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09 March 2008

Knife Skills

It's a cliche and I know good writing abhors cliches, but one really shouldn't judge a book by its cover.

The cover says of Knife Skills has a silhouette of a santoku style knife, the sub-title is "How to carve, chop, slice. fillet". The authors are Marcus Wareing, Shaun Hill, Charlie Trotter and Lyn Hall.

If ever there was a book-cover to draw me in, this was it. I have a thing about kitchen technique at the moment and since buying my rather expensive Japanese knife last year, I've been trying to hone my knife skills. Additionally compelling was the fact that the authors were such luminaries who, with the exception of Lyn Hall, had collaborated on my favourite technique book The Cook's Book.

What I love about The Cook's Book is how comprehensive it is. It doesn't treat the reader like a moron. It assumes a basic level of knowledge and even if you don't have that, it'll hold your hand until you get it. It was also interesting to have different sections of the book written by some of the world's leading chefs. Who better to learn about desserts from than Pierre Hermé or Ferran Adrià instruct you on foams?

But, the one area it always lacked for me was specifics on knife skills. Sure, throughout the book they show you what mirepoix should look like, or how to take the wishbone out of a chicken, but there was never anything specifically dedicated to knives. So Knife Skills, created by the same people that wrote my all time fave, well it had to be winner.

And it is. To a point.

It is, if you want a book that explains different styles of knives (the section I found most interesting) or how to perform specific tasks like bone a leg of lamb or fillet fish. The problem is, much of it is swiped directly from The Cook's Book. Removing that wishbone? Filleting a round fish? Filleting a flat fish? Preparing an artichoke? Check, check, check and check. And there are many more besides.

Of the three chefs whose names are on the front covers of both Knife Skills and The Cook's Book, Marcus Wareing wrote the foreward and the section on meat. Shaun Hill wrote the sections on stocks & soups, poultry & game birds, fruit & nuts. Charlie Trotter's sections were fish & shellfish and vegetables. Much of them are repeated verbatim plus a few extra photos in the new book. I felt a bit conned, even though mine was a review copy that I thankfully didn't have to pay for.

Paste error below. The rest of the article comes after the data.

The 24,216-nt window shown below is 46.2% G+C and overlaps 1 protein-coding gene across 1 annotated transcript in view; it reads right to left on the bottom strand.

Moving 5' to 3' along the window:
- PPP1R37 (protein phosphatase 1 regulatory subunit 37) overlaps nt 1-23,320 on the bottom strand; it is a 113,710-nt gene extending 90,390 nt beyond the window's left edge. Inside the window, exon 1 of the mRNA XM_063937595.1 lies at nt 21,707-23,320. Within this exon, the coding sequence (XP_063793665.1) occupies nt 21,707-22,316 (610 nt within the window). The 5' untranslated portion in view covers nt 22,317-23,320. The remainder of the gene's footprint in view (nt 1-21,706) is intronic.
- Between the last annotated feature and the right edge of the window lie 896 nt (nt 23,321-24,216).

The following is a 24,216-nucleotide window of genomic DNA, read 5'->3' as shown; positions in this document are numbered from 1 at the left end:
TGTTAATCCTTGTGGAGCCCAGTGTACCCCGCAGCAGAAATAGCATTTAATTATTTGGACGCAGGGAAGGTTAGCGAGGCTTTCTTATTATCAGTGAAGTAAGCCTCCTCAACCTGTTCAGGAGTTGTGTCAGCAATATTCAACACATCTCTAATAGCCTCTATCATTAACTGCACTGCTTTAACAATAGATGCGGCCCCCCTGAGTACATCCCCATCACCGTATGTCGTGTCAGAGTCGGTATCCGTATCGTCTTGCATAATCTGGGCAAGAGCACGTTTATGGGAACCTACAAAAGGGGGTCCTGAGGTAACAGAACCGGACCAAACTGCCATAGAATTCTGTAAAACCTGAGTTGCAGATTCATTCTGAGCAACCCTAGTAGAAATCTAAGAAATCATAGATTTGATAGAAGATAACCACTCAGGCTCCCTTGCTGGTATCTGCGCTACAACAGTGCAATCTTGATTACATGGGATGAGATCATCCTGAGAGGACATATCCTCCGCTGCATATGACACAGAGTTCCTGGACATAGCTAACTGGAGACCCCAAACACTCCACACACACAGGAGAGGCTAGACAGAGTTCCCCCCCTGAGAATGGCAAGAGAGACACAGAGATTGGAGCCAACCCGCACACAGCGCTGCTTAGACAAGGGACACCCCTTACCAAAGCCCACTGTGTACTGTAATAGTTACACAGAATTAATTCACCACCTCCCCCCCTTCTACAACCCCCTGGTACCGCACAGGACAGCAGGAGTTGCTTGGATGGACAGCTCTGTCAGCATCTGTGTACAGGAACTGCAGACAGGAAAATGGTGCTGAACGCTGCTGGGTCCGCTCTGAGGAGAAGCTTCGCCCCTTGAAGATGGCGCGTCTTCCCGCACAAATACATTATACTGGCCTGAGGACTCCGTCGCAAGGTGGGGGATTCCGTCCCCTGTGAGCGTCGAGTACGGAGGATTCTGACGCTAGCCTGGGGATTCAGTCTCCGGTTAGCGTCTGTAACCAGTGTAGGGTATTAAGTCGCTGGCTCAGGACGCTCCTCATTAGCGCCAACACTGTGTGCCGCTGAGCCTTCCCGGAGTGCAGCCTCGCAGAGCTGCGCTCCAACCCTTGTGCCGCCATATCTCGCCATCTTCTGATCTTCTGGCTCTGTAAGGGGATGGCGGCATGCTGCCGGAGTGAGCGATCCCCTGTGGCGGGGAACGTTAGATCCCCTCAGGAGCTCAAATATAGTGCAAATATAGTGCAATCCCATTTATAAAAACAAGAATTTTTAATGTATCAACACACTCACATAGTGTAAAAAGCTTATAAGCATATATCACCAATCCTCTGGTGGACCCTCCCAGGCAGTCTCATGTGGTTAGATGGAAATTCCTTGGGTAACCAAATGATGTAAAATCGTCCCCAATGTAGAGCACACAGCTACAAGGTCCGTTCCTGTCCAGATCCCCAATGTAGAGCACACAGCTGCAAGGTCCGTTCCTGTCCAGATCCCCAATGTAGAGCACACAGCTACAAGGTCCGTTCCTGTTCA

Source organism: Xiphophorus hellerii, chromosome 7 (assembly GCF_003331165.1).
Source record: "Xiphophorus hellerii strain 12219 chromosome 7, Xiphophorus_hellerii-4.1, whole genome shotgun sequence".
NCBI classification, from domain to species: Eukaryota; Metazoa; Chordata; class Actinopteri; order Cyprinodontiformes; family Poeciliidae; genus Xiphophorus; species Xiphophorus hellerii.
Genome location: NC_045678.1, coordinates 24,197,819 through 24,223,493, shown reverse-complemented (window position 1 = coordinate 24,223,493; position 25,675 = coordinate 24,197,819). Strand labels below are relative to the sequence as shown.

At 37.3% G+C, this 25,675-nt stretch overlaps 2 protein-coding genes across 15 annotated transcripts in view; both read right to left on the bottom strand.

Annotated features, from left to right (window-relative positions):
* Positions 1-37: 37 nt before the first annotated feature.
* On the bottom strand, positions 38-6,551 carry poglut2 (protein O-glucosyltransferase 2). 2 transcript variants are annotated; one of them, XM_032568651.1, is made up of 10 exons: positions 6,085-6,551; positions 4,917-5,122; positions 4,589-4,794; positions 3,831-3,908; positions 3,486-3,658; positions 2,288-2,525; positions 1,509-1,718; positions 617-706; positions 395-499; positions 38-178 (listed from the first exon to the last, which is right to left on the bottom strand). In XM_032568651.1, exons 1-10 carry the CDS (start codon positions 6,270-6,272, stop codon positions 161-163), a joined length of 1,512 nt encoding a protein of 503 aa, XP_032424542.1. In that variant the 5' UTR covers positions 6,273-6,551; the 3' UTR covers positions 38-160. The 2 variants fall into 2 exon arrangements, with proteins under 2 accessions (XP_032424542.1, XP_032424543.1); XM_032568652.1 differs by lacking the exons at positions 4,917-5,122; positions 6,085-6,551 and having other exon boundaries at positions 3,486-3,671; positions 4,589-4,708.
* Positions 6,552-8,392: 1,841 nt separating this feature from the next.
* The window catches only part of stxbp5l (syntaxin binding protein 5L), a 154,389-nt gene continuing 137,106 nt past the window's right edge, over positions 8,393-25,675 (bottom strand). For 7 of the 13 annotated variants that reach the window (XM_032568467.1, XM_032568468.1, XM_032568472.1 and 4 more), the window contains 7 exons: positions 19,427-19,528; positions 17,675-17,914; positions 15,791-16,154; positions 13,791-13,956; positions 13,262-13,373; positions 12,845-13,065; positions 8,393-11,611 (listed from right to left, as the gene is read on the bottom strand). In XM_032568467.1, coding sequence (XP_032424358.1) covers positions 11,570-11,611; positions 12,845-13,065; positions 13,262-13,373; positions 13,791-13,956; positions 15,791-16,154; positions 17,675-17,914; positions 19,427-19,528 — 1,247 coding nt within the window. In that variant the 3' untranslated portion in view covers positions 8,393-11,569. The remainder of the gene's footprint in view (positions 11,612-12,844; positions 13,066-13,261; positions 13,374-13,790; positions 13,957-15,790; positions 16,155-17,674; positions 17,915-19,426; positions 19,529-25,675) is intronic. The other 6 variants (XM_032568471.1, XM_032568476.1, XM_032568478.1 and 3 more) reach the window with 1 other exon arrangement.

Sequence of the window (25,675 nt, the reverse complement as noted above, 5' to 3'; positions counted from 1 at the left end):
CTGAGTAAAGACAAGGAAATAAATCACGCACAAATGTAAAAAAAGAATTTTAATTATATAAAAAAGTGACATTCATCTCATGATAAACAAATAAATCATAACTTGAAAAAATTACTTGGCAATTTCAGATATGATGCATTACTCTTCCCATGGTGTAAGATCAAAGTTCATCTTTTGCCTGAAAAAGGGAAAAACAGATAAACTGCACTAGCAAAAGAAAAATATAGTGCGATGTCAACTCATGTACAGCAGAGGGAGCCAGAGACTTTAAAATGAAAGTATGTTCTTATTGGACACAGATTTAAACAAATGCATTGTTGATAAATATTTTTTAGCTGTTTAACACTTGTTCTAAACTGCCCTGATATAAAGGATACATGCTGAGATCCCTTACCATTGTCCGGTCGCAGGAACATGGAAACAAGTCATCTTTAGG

So my best advice is this: If you already own the Cook's Book, go into a book shop and take a look at the first part of Knife Skills, the bit about different types of knives. You may decide it's worth buying for that section alone. You may not. You should however ensure you go and buy yourself a decent blade and then stick to The Cook's Book.

If you don't own The Cook's Book my suggestion would be, go and buy it and then see my suggestion for those who own it.


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I agree. The Cook's Book is the best technique guide out there. I am in the process of buying a cream whipper so I can have a crack at some of Ferran Adria's foams from the book. Also have you tried Marcus Waring's recipe for Braised Rolled Pork Belly, it's fantastic.

I keep thinking about it and then never getting round to it. I went into Page's on Shaftesbury Avenue and started fondling an iSi whip. I didn't summon up the guts to buy it as I knew it would rarely get used. But I am still tempted.

As for the braised pork belly - not the best recipe for a nice kosher boy like me :).

ah yes, forgot about that!

By the way, as a Leiths student, I'm sure I should be bigging up the Techniques Bible, but I still prefer The Cooks Book, mainly because the pictures are so much better than the crappy hand drawn illustrations in the TB.

The drawings are a bit dodgy, kind of remind of Joy of Sex! Although in some ways the Leiths book is more comprehensive. Before I had The Cook's Book I used Leiths to bone a shoulder of lamb, I was pretty impressed with the outcome, if is say so myself.

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